This cut scene was from the first few chapters of a very old version of The Victor’s Blade. In this version, the kids participated in a “unicorn hunt.” These hunts were not to kill these majestic creatures but to catch and tame them, as this was the best way to provide the people of Sinoa with beasts of burden. There are no horses in this universe!
This excerpt was the first thing I’d written showing Elun’s family. I just loved the idea of Elun being so popular with a half-dozen younger siblings, and it serves as good contrast to Jaranin’s small family unit.
- Elves have changed substantially since this draft. Originally elves were going to be made up of two distinct species–High Elves and Lower Elves–to represent the differences between traditional high fantasy elves (tall, lithe, elegant, proud) and the kinds of elves you see in Christmas specials (short, jolly, round designs). In this version, Elun’s father was going to be a High Elf, while his mother was a much shorter Lower Elf, which is why Elun’s mother is so much shorter than Jaranin.
- Elven dialects have also changed substantially. Though different groups of elves have differing accents, most of the elves you’ll see in the current iteration have a more realistic Irish brogue rather than the generic fantasy dialect I used for them here.
“Bother that elf, sleeping an hour past schedule… We’ll be late to the hunt for sure!” Jaranin grumbled as he mounted three wooden steps and rapped his knuckles on a bright red door that smelled of cedar.
He stood in the threshold of a quaint little cottage with cherry-paneled walls and the nicest little forest-green roof and red painted door this side of Wilyan. At his heels was a rock-and-pebble path that wound its way from the doorway up, up, up the valley floor, around two rows of widely-spaced elms, and up to the main road. If one listened carefully, one could hear the light trickle of water in the distance—a small stream that ran by the Elvinbard’s home.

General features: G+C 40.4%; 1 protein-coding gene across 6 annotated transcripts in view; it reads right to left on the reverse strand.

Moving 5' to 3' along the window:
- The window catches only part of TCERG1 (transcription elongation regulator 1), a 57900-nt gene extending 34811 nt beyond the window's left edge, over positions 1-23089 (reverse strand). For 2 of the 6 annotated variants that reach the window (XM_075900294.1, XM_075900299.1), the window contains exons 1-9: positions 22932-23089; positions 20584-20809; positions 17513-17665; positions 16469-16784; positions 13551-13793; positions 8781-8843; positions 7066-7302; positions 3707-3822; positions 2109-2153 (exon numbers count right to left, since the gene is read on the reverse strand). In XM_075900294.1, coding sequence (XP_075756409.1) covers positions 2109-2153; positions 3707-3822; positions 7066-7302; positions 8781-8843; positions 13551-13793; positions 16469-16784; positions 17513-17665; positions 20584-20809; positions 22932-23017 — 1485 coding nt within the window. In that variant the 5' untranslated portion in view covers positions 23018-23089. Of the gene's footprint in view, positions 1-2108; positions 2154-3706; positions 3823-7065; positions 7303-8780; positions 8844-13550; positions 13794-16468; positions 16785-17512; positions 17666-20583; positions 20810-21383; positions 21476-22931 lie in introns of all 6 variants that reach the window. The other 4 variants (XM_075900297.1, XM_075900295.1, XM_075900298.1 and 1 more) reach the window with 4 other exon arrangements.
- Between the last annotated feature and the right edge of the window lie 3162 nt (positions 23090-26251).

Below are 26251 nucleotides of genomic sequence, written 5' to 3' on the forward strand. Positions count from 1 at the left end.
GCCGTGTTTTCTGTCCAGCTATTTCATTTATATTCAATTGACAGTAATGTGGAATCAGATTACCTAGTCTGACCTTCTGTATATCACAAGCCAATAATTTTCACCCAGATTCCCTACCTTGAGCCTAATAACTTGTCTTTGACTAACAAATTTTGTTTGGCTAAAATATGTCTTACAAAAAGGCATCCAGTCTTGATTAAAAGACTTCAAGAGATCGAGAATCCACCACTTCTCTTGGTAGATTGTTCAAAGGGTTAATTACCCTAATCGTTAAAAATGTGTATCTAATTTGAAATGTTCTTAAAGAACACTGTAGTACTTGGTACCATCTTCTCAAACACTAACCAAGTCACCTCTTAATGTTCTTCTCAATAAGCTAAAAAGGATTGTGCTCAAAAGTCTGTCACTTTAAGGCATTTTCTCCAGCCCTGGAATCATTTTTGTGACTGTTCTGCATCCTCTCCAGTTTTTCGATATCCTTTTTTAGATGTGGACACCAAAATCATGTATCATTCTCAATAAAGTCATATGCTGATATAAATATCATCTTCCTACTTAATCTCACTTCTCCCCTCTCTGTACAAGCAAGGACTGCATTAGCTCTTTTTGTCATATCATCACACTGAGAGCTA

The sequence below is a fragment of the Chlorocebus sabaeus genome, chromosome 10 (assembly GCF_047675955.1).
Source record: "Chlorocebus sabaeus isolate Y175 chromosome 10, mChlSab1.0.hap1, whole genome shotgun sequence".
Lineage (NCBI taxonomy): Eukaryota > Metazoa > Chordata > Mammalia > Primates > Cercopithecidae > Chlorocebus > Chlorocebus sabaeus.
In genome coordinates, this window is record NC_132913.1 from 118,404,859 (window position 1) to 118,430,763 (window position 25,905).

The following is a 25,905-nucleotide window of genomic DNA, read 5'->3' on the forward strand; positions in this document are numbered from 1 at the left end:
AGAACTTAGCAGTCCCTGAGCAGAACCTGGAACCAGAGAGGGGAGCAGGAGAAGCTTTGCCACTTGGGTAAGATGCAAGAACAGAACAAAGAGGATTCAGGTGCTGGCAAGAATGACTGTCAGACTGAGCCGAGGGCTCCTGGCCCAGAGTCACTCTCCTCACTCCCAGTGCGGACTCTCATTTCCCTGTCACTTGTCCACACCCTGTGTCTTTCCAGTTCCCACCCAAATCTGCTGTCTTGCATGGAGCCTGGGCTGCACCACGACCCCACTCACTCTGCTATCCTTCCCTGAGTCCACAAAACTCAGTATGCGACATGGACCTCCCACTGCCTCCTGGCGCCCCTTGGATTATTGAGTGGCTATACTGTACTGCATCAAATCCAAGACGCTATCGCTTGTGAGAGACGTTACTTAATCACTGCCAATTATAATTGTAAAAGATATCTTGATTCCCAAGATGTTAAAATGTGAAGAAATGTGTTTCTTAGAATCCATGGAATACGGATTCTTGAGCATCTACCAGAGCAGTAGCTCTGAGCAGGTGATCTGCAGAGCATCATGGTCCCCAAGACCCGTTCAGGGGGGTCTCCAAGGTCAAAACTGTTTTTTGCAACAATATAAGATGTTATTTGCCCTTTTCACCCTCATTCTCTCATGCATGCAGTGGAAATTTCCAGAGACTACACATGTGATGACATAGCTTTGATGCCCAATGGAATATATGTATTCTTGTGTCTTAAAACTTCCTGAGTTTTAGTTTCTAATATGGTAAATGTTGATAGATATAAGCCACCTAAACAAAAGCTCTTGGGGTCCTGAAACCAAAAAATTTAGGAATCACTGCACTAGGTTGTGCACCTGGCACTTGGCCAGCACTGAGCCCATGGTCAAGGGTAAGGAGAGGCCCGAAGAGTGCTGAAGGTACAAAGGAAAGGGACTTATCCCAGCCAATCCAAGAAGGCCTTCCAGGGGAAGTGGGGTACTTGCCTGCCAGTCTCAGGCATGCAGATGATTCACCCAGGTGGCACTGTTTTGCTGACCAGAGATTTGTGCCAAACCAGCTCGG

Jaranin gazed at the red paneled door for a few more moments, his eyes roving over the strange elven carvings in the doorframe. His observations were interrupted by the door swinging open, revealing the deep, pitch-black interior of the house. A cheery little pale-skinned face with wide, pointed ears came shuffling out of the darkness.
“Hullo, Mrs. Elvinbard.” Jaranin greeted the little lady (who was hardly an inch taller than he). “I hope I didn’t wake the rest of your family…”
“No, no, not a’ t’all, Jaranin!” Mrs. Elvinbard crooned with the welcoming smile she always sported. “Ye’ve come for Elun, ‘aven’t you?” She wiped her thin little hands on a white apron nearly twice her size. A mop of auburn hair twirled into a bun rested atop her head.
“Yes, we were going to head to the hunt early this year with Isalaina,” Jaranin replied with another respectful bob of his head. “Has Elun risen yet?” He resisted the urge to peek inside the dim interior of the Elvinbard house.
“Oh, no, but ‘e should ‘ave well pas’ an hour ago.” Mrs. Elvinbard shook her head as she glanced over her shoulder. “Ah, pardon me, Jaranin-deary, you jus’ wait right ‘ere an’ I’ll fetch ‘im for you.”
As Elun’s mother shuffled back into the house, Jaranin waited outside patiently, rocking back and forth on the balls of his feet. Jaranin could faintly hear a whispering voice, and then—
“Gerrof my scones, Gilbert!” bellowed a very irate Elun.
Jaranin winced. He knew what was coming next.
All chaos broke loose within the house. There were shrieks and bursts of laughter almost immediately. Suddenly, eight little voices were all clamoring for Elun to play with them. Jaranin could almost picture them, swarming about their eldest brother like wasps. The twins would be clinging to Elun’s legs; Jaranin could hear them crying for Elun to kiss their dollies. Little Allen would be tugging Elun’s arm unmercifully, asking him all sorts of strange questions. Jaranin could swear he heard the elf boy inquiring if his older brother could spell “hippopotamus.” Jaranin could hear periodic thumps; he presumed that was Chrissie jumping up and down—and there was her voice now, screaming a song she’d “composed herself” as loud as she could.
Elun crashed through the door with his brother Gilbert perched on his shoulders, yanking his hair and asking him if he’d ever seen a dragon before. The other siblings were soon to follow, swarming both Elun and Jaranin now, all shouting and crying and begging for the two older boys to play with them.
At last Mrs. Elvinbard managed to intercede, prying her younger children off her eldest. She wagged her finger and scolded the whole lot of them before banishing them to the kitchen for breakfast. Hanging their heads and whining in disappointment, seven little red-headed children with pointed ears marched off. As Jaranin helped Elun to his feet, Mrs. Elvinbard kissed her son on the cheek and slipped him a warm cake, waving them off with a chuckle.
Elun’s pants were wrinkled, his shirt collar was torn an inch, and his hair was a frizzy red mess. His eyes, dark with gray shadows beneath them, roved about wildly.
As the boys strolled away side-by-side, Jaranin threw his arm around Elun’s shoulders, grinning. “The ol’ ‘Gilbert’s stealing your breakfast’ trick again, aye?”
Elun simply shuddered.
[Cut content from The Victor’s Blade; all content subject to change.]